McKeown’s stalled political career was revived by his prominent role in legal proceedings following the 1906 “rectory murder,” described by author Kenneth Saunders as “the mysterious crime that shocked turn-of-the-century New Brunswick.” Taking the case pro bono, McKeown defended Thomas Francis Collins, who had been accused of killing the housekeeper of the New Ireland parish priest, in all three of his trials. He obtained a retrial on appeal after the first and the second resulted in hung juries, but he failed to avoid a conviction in the third. He also went to great lengths trying, unsuccessfully, to secure a commutation of the death sentence. The evidence against the accused was entirely circumstantial, and in the court of public opinion the crown’s case was not proven. According to an unidentified contemporaneous newspaper quoted in Saunders’s account, the Collins trials marked “the first time … that a prisoner sentenced to death in this province was granted a new trial on the ground of misdirection by the court and it is also the first time … that a prisoner has been tried three times on the same charge of murder.” This was the most sensational episode of McKeown’s career as a lawyer, but many years later, as a judge, he would be involved in another high-profile murder case. In 1922, as chief justice of the King’s Bench, McKeown presided over the fifth and final trial of John Paris, who had been accused of murdering a child. The jury was unable to reach a verdict, and so the accused was conditionally discharged and not retried.
Within weeks of Collins’s third trial, in 1907, Premier Clifford William Robinson* appointed McKeown attorney general, and a sitting Liberal mla for Saint John County stood down to enable him to be elected by acclamation. The government was old and tired – the Liberals had been in power continuously since 1883 – and desperately in need of new blood and new ideas. McKeown soon became the government’s de facto leader, as Robinson – the third premier in four months – had proved unequal to the task. An election for which the party was ill prepared was imminent, and the revitalized Conservatives, under the leadership of Douglas Hazen, were pressing hard. Once the campaign was under way, McKeown threw himself into the fight, as did William Pugsley* and Henry Robert Emmerson*, the current and former federal ministers for New Brunswick, and both former Liberal premiers as well. Neither McKeown nor any other member of the government considered a Conservative victory a realistic possibility, but voters thought otherwise. The election of March 1908 saw the Liberals defeated, with only 12 seats to the Tories’ 31. Though he personally survived, McKeown’s political career was over.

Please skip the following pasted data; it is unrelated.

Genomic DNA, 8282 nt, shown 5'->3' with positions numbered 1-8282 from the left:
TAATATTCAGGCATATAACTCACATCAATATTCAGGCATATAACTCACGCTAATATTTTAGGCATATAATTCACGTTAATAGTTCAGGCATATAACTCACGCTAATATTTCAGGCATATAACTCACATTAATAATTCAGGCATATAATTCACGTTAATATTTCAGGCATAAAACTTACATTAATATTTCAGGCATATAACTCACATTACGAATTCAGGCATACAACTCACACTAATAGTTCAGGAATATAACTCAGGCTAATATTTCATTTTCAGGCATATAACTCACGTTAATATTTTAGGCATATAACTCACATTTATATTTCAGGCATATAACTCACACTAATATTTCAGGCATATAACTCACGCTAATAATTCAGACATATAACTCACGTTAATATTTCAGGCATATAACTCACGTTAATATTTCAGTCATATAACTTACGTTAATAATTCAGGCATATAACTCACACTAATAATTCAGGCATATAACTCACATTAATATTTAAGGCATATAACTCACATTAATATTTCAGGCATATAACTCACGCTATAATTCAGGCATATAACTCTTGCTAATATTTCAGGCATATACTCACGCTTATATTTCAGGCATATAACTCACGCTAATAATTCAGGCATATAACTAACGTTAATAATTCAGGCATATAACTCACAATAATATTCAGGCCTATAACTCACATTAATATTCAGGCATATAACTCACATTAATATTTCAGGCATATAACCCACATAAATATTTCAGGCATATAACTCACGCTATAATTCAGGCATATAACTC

His reward for party services rendered over nearly 20 years would be the first available judgeship. In May 1909 there were two vacancies on the provincial Supreme Court. Prime Minister Sir Wilfrid Laurier* appointed McKeown to succeed George Frederick Gregory, who had resigned as puisne justice and judge of the court of divorce and matrimonial causes. McKeown’s baptism of fire in the latter capacity soon came in the shape of the notorious Currey v. Currey, which he had inherited from his predecessor. At issue was whether the petitioner wife was entitled to a divorce on the grounds of alleged cruelty by the husband. After McKeown ruled in favour of the husband, the case made its way to the provincial Court of Appeal, which, in splitting evenly, upheld his decision in November 1910. The Judicial Committee of the Privy Council, then Canada’s final court of appeal, declined to hear the case. The judgement therefore stood, and the marriage was not dissolved.